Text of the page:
Andrew Molera State Park

PARK: Andrew Molera State Park
LOCATION: The park is 20 miles south of Carmel on Highway 1.
SIZE: 4,800 acres.
NATURAL SETTING: In the spectacular Big Sur area, this park is still relatively undeveloped and offers visitors great hiking, fishing and beachcombing with miles of trails that wind through meadows, beaches and hilltops.
AMENITIES: Not many. A ruderal trail-campsite is basic so be prepared and bring the necessities.
WHAT TO EXPECT: This is the largest state park along Big Sur, and its many attractions range from easy-access trails and Captain Cooper's 100-year-old pioneer log cabin to horseback rides and bobcat sightings. With some of the most consistent surf at the Big Sur Rivermouth this area is handles the wind better than most places in this area.
WHAT MAKES IT GREAT: Beyond the drive-in entrance, you won't find any roads throughout the entire park.  Solitude is a common experience here so bring comfy sneakers or sturdy boots and prepare to do plenty of walking if you want to get the best of what Big Sur exploring has to offer. Talk about a timeless place - that is Andrew Molera State Park along the rugged Big Sur coastline of Monterey County. There has been very little visible change over the past 37 years that I have visited the place. It retains it’s undeveloped, natural state as with most of the surrounding Big Sur wilderness. If you walk into Molera from Coast Highway 1, you pass by the pioneer-era, rustic Cooper Cabin built from area redwoods during the mid 1800s. The dirt path winds through thick, overhanging Eucalyptus trees as you reach the seashore. Although not a surfing destination per se, If the swell is big enough, waves break off the rocky outcropping at the mouth of the Big Sur Rivermouth for an entertaining right hand slide.
When you’re out there, the smell of brine is strong and you taste and feel the difference in the steady, chilly mix of fresh and salt water. Your view ashore faces rolling hills of golden grasses tufted with coastal redwoods and oaks, topped by the prominent, granite mountain apex of Pico Blanco.  Scattered make-shift shelters built from large driftwood logs offer some protection from the frequent, steady winds and dot the sandy shore. Horse riders from the Molera Horseback Tours make an appearance out across the beach. Down a ways, curious beachgoers check out a large, dead whale that washed ashore a couple months previously. Yeah, pretty ripe, but the prevailing breeze blows the smell down wind.   This is a raw, unspoiled coast and nature will clean up things like that in due time.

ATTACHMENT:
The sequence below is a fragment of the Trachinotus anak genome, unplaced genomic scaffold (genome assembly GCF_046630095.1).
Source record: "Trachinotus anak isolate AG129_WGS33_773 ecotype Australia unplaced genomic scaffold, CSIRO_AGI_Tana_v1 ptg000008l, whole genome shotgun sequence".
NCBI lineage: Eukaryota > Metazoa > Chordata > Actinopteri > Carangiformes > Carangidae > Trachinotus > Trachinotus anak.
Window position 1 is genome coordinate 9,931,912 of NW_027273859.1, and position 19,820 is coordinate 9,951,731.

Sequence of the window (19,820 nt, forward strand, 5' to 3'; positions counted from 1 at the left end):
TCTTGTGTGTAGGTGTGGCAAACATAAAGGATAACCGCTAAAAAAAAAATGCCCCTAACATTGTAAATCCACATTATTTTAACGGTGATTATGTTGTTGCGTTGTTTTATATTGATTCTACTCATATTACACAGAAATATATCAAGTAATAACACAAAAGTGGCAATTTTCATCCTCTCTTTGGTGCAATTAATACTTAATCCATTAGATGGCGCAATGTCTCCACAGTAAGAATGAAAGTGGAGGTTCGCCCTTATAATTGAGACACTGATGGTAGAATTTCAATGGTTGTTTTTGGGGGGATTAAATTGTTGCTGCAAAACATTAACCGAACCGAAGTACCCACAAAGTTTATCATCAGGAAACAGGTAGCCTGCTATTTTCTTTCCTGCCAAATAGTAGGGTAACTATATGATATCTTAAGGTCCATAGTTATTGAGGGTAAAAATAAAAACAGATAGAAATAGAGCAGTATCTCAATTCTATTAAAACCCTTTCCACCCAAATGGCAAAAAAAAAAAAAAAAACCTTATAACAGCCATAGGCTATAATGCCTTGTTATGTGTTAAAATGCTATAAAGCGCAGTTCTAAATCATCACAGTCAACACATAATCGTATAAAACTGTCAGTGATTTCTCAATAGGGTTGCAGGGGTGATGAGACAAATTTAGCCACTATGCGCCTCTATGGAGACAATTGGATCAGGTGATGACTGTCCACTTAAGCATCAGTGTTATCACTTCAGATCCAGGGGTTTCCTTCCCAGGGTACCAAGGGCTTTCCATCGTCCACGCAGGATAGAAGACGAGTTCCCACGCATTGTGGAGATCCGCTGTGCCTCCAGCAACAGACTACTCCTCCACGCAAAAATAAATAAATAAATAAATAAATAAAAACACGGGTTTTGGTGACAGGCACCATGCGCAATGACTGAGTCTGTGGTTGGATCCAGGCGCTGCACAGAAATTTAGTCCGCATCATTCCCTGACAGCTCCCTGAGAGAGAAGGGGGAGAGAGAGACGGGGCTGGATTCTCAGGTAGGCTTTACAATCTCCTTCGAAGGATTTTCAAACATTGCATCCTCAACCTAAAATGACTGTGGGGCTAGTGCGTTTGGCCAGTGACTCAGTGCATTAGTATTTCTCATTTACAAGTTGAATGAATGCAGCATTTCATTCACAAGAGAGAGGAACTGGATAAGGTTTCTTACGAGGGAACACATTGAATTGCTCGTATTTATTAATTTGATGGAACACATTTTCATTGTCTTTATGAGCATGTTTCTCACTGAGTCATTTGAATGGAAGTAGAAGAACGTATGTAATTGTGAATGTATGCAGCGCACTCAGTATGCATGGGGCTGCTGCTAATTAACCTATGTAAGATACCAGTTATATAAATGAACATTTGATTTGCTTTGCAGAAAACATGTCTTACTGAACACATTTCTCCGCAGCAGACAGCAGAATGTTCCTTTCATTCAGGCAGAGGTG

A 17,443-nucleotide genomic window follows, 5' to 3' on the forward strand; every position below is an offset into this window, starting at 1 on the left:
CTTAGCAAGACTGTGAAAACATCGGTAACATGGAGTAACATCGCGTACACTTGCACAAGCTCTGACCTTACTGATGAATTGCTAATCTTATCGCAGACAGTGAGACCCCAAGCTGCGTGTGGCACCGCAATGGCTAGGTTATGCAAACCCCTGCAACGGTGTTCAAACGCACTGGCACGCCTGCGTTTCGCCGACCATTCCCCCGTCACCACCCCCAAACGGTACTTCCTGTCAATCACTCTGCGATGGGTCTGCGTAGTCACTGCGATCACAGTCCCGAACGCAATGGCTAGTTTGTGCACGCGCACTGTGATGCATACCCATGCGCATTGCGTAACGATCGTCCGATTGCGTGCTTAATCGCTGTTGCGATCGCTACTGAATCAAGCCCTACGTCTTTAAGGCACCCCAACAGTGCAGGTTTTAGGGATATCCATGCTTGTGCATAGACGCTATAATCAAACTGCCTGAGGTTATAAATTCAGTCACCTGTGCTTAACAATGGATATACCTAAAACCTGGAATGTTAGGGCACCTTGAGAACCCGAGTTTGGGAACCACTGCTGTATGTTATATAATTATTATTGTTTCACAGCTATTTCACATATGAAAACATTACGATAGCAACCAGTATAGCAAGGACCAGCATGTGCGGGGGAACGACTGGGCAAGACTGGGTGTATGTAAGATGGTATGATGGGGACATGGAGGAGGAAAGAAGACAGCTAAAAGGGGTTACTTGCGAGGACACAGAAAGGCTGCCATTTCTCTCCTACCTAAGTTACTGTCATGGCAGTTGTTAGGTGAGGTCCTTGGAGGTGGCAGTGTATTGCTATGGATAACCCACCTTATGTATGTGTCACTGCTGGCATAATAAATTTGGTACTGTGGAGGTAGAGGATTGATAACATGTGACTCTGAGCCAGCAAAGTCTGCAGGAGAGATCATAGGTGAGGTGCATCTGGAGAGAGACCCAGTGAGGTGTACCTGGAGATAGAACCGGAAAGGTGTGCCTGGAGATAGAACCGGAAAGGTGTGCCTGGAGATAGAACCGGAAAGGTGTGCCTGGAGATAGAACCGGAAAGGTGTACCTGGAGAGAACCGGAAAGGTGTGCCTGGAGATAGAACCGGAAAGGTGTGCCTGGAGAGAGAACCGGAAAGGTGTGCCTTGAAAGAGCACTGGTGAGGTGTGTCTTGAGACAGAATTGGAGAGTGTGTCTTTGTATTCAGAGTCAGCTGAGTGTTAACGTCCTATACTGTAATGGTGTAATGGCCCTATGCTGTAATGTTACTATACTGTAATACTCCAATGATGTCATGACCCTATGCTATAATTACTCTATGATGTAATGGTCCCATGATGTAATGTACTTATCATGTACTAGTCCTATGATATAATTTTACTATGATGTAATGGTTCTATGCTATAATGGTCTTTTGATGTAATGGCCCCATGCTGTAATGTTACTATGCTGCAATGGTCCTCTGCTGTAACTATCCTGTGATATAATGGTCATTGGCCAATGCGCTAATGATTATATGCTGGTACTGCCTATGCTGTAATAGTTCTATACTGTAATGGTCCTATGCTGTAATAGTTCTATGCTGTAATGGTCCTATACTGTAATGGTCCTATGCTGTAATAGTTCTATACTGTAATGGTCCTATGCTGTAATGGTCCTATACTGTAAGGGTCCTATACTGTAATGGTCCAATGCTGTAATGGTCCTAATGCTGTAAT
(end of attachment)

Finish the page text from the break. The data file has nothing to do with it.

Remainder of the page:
The campsites aren’t fancy, pretty spartan even, but if you are a surfer, you’re not hanging out around the tent much anyway. This land invites a lot of time well spent with beachcombing, hiking or swimming up at the beautiful Big Sur River gorge with its cliff jumps into a large, natural fresh water pool.
Big Sur is a special place. If you are lucky enough to catch some waves at Andrew Molera State Park during the day, then have an evening drink on the patio of the nearby, classic Nepenthe restaurant afterwards.  Enjoy some spectacular coastal views while a huge yellow moon dramatically rises over the Santa Lucia Mountains and feel the local magic.
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